Lovell returns to classroom to teach class on innovation, creativity

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Lovell returns to classroom to teach class on innovation, creativity

University president Michael Lovell talks with his students Monday night at the 707 Hub.

University president Michael Lovell talks with his students Monday night at the 707 Hub.

Photo by Jordan Johnson

University president Michael Lovell talks with his students Monday night at the 707 Hub.

Photo by Jordan Johnson

Photo by Jordan Johnson

University president Michael Lovell talks with his students Monday night at the 707 Hub.

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For Josh Schneider, a “super senior” in the College of Engineering, there’s something different about his class Product Realization and who teaches it.

One of the co-professors happens to be the president of the university. For the first time since arriving at Marquette University in 2014, University President Michael Lovell is back in the classroom. The class meets Mondays and Wednesdays from 5-7:30 p.m. 

“I’m really enjoying the course and being back with the students,” Lovell said. “Even though people look at me as a president or administrator … the thing I miss the most is actually being in the classroom and having that one-on-one personal interaction with the students.”

As Lovell balances being president of the university with teaching, he has some help. Lovell co-teaches the class with Alex Francis, a senior engineer at Milwaukee-based manufacturing company Rexnord and an adjunct professor at UWM and Marquette.

The class is a mix of engineering and communication students and has “an entrepreneurial nature.”

“We’re trying to help students in the innovation process,” Lovell said. “It’s very important for them when they graduate to be creative and be innovative.”

Lovell said he worked with Stanford University and the Massachusetts Institute of Technology to see what they’re doing to develop the innovation process.

Lovell said the students in the class develop a real product sponsored by a corporation.

“It’s not only learning the process, but it’s also doing hands-on experiential learning with it as well,” Lovell said.

Students work in groups to develop and market products. Schneider’s group is developing a water filtration product for showers with AO Smith that is more “aesthetically pleasing.”

The class also welcomes people from the industry. James McKenna is an industry adviser for the class and works at HUSCO International. He will attend the class four times per semester but calls in weekly with one of the groups that’s developing a guarding system for HUSCO’s test stand.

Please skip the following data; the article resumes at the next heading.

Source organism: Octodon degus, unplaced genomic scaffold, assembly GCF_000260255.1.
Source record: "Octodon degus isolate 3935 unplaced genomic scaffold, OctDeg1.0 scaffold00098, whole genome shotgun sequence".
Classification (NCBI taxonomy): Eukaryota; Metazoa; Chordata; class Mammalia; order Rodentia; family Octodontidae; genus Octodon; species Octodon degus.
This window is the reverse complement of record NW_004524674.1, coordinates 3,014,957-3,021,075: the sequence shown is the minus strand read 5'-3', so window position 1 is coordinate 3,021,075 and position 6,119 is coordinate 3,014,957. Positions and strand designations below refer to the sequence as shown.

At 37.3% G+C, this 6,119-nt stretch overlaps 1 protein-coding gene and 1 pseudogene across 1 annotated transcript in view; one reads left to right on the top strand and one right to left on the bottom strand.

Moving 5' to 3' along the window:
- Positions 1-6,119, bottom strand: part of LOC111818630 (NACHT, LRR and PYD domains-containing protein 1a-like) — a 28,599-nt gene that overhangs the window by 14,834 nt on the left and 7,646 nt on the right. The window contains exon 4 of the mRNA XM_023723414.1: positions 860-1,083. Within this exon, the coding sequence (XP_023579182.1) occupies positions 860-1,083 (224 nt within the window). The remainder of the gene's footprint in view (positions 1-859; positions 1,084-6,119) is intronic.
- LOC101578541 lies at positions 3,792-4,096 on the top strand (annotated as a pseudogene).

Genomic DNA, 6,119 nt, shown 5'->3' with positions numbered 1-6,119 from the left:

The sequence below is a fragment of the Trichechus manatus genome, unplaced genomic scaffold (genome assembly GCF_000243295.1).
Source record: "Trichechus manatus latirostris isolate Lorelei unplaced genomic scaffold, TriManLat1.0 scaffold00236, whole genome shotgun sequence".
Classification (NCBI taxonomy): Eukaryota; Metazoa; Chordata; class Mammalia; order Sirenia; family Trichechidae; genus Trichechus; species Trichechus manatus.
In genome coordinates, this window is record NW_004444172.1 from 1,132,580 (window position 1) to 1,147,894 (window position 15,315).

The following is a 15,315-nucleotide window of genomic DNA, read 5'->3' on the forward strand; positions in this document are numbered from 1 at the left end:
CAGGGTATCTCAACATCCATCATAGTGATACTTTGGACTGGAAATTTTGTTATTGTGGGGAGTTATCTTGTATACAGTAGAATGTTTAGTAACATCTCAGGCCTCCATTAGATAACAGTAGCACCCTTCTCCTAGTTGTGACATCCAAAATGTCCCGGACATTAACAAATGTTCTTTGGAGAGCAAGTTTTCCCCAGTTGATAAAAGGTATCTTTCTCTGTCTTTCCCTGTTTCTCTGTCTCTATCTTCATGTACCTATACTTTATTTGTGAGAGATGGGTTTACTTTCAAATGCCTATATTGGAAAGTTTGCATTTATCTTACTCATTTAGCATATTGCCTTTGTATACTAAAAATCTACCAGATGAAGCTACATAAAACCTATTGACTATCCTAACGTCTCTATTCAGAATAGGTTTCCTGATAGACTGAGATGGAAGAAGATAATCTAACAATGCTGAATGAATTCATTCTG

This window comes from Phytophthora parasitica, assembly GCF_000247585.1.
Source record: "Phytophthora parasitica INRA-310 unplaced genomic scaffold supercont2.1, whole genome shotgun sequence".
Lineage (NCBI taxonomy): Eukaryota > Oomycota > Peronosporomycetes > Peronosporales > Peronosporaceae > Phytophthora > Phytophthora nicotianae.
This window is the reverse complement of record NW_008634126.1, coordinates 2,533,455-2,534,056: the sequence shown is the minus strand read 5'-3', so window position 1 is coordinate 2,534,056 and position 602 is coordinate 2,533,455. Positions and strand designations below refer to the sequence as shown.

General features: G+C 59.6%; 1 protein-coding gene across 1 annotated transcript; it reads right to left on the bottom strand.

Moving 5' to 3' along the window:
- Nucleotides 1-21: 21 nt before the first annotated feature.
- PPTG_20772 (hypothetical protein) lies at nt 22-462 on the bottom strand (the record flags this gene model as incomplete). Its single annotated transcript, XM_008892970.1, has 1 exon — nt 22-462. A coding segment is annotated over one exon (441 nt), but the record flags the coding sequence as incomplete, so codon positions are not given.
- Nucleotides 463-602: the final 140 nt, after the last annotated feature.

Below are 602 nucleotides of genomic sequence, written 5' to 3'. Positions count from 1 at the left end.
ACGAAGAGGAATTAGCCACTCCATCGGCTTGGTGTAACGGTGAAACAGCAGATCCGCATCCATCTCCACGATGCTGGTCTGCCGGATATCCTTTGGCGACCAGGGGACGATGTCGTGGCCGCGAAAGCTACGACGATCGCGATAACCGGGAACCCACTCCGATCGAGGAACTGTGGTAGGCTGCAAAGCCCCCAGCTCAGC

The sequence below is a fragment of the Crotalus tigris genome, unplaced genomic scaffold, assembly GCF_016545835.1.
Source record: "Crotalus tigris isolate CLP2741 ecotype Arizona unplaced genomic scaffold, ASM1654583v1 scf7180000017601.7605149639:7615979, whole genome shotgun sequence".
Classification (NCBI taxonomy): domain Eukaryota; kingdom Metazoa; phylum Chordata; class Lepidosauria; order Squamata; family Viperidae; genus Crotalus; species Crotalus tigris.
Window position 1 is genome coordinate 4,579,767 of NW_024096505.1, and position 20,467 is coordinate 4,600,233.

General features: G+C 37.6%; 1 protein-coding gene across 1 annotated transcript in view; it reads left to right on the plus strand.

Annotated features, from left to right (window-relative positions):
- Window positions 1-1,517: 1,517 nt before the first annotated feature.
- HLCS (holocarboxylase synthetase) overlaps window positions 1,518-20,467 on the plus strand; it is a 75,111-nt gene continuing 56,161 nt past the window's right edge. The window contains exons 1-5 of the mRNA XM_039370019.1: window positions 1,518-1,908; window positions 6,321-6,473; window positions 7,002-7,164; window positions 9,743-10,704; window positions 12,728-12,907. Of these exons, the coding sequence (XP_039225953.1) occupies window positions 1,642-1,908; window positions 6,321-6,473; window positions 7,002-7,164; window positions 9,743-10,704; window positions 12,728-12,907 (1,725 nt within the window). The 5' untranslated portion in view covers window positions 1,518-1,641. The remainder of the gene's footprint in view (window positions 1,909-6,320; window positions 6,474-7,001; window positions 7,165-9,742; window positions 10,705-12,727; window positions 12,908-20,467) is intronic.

McKenna said Lovell approached HUSCO about being one of the customers for the class.

“We were really interested in seeing the collaborative atmosphere that was going to be fostered in this class,” McKenna said. “We’re really excited to see what the students can bring forward in terms of creative ideas.”

The concept of this class was nothing new to Lovell. He started teaching this class in 2001 while working as an associate professor at the University of Pittsburgh, but he stopped teaching when he became chancellor of the University of Wisconsin-Milwaukee in 2011.

Lovell said his return to the classroom is important to better connect with students and get a greater understanding of changes in how students learn.

“I use a lot of the things I teach in the course in the way I run the university,” Lovell said.

Schneider said it’s evident that Lovell cares about his students, which makes the class more enjoyable.

The class is not new to Francis. He took the class as a student at UWM and then experienced it as a sponsor, teaching assistant and now co-professor. 

“We teach the students in the class really how to unlock that creative mindset,” Francis said. “That applies to engineers. That applies to communication students and art and business.”

Schneider said it has been cool to see other spaces on campus that he might not otherwise see as a mechanical engineering major, like Johnston Hall or the 707 Hub, and work with people he usually wouldn’t work with.

“Normally I’m used to only working with engineers,” Schneider said. “And now I’m with a bunch of communications (and) marketing students, which is really neat and different.”

Lovell said he “definitely plans on teaching again in the future,” but the decision is made on a semester-by-semester basis.

Correction: A previous version of this story stated that the class title was “Broad Realization.” In fact, the class title is “Product Realization.” A previous version of this story also misstated the class time as Mondays from 5-7 p.m. In fact, the class meets Mondays and Wednesdays from 5-7:30 p.m. The Wire regrets these errors.

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